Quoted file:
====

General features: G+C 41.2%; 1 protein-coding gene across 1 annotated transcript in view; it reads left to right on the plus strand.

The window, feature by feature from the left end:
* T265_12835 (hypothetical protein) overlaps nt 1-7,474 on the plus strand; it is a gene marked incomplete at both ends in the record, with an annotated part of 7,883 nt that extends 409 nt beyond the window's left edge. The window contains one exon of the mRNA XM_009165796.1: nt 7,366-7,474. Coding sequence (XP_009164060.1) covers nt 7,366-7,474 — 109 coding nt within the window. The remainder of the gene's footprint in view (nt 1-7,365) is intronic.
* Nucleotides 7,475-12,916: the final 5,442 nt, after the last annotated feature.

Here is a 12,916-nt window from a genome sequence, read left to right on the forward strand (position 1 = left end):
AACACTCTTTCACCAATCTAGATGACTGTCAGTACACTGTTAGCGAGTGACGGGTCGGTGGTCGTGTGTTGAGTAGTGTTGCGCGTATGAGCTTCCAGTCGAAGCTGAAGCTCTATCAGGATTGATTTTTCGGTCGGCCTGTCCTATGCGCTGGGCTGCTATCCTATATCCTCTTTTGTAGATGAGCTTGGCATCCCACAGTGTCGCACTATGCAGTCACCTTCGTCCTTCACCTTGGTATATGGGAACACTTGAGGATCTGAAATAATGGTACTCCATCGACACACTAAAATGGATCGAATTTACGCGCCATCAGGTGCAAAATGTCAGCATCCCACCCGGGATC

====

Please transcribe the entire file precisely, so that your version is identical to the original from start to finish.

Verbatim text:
General features: G+C 41.2%; 1 protein-coding gene across 1 annotated transcript in view; it reads left to right on the plus strand.

The window, feature by feature from the left end:
* T265_12835 (hypothetical protein) overlaps nt 1-7,474 on the plus strand; it is a gene marked incomplete at both ends in the record, with an annotated part of 7,883 nt that extends 409 nt beyond the window's left edge. The window contains one exon of the mRNA XM_009165796.1: nt 7,366-7,474. Coding sequence (XP_009164060.1) covers nt 7,366-7,474 — 109 coding nt within the window. The remainder of the gene's footprint in view (nt 1-7,365) is intronic.
* Nucleotides 7,475-12,916: the final 5,442 nt, after the last annotated feature.

Here is a 12,916-nt window from a genome sequence, read left to right on the forward strand (position 1 = left end):
AACACTCTTTCACCAATCTAGATGACTGTCAGTACACTGTTAGCGAGTGACGGGTCGGTGGTCGTGTGTTGAGTAGTGTTGCGCGTATGAGCTTCCAGTCGAAGCTGAAGCTCTATCAGGATTGATTTTTCGGTCGGCCTGTCCTATGCGCTGGGCTGCTATCCTATATCCTCTTTTGTAGATGAGCTTGGCATCCCACAGTGTCGCACTATGCAGTCACCTTCGTCCTTCACCTTGGTATATGGGAACACTTGAGGATCTGAAATAATGGTACTCCATCGACACACTAAAATGGATCGAATTTACGCGCCATCAGGTGCAAAATGTCAGCATCCCACCCGGGATC